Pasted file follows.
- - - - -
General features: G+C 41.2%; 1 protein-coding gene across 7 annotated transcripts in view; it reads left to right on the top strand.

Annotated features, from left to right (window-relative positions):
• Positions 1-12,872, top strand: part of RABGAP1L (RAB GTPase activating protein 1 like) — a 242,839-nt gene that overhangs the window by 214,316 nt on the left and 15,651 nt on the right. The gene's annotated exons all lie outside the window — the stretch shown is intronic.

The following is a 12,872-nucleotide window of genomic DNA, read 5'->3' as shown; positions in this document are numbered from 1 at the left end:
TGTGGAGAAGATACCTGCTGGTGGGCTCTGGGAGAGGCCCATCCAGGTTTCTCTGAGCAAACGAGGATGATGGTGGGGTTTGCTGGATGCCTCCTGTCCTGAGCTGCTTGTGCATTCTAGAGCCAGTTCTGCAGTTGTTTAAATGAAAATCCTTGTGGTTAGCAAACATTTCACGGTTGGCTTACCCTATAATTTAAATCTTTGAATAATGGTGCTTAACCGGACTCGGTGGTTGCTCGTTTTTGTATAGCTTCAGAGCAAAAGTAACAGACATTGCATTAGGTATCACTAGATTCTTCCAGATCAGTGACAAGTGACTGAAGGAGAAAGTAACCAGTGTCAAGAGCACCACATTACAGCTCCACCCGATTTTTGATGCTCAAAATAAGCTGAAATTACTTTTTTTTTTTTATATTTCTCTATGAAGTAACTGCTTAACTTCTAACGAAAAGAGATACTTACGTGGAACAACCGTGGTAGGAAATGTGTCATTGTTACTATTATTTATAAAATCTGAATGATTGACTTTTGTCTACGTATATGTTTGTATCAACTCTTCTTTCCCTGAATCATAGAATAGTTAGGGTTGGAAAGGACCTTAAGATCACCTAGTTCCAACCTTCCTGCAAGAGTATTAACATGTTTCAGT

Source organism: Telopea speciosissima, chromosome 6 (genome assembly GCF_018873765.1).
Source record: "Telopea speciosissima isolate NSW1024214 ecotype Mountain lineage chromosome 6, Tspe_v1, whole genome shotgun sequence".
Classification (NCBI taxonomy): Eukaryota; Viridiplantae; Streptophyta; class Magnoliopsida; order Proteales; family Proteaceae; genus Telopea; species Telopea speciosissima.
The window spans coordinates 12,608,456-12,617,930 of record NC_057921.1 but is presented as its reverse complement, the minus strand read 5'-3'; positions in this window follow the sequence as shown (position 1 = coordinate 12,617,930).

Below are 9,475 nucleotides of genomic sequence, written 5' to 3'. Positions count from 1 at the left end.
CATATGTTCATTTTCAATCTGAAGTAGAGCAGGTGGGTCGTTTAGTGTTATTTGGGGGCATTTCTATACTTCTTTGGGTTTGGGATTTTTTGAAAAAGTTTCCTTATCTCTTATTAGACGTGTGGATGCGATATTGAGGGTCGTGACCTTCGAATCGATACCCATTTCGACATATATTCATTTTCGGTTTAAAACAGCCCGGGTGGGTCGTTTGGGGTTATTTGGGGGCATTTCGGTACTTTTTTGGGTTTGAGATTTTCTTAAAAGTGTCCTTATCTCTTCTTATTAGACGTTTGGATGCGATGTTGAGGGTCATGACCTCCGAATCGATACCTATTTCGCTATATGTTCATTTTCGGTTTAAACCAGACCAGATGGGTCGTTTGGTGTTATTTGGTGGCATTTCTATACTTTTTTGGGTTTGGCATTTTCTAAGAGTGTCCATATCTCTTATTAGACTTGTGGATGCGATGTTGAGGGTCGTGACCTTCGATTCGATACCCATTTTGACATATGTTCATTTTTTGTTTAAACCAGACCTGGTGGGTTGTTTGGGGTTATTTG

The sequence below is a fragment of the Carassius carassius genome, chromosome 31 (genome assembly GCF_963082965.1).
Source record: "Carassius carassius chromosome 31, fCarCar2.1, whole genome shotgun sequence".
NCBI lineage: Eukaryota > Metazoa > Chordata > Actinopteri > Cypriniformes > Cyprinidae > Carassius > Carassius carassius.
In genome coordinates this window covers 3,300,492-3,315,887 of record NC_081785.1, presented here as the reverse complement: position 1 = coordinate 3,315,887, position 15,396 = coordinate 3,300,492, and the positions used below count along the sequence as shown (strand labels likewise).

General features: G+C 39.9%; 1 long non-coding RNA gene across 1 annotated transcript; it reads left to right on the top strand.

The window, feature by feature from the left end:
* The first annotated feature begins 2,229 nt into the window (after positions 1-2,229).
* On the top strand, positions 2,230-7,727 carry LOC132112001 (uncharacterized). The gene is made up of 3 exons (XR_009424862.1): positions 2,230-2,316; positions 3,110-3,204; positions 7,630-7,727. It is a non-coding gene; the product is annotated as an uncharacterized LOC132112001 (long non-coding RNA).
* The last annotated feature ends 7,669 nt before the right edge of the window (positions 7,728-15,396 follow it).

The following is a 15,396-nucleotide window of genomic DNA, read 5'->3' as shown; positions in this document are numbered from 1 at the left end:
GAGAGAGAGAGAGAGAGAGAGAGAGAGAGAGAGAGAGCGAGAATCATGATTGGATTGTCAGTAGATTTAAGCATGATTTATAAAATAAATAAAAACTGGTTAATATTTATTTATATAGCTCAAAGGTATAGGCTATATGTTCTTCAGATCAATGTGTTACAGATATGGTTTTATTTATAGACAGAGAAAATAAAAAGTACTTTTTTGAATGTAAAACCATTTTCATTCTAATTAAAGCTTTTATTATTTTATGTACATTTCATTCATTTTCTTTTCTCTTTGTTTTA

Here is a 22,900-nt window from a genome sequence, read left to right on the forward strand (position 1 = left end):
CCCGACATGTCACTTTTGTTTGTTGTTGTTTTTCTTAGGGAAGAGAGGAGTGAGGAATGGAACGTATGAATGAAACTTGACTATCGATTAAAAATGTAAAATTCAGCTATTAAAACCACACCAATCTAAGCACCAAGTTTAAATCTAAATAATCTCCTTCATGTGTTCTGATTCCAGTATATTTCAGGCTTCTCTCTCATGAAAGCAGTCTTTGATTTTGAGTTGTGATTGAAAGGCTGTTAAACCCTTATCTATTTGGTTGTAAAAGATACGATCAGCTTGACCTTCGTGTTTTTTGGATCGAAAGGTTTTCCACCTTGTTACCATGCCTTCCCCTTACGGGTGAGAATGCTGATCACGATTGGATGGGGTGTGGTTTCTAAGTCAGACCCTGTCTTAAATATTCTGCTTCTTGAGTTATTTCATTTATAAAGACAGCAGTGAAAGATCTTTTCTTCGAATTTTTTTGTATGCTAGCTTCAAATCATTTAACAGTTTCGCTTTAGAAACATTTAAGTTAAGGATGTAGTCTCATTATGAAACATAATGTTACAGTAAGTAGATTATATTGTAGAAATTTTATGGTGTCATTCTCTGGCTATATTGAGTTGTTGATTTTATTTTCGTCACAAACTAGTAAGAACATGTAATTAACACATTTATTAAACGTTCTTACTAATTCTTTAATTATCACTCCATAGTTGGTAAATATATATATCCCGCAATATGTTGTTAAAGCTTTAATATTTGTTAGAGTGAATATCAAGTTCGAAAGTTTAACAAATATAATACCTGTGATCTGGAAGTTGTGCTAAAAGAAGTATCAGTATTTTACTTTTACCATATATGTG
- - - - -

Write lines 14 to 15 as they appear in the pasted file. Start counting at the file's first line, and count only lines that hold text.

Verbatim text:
NCBI lineage: Eukaryota > Metazoa > Chordata > Actinopteri > Cypriniformes > Cyprinidae > Carassius > Carassius carassius.
In genome coordinates this window covers 3,300,492-3,315,887 of record NC_081785.1, presented here as the reverse complement: position 1 = coordinate 3,315,887, position 15,396 = coordinate 3,300,492, and the positions used below count along the sequence as shown (strand labels likewise).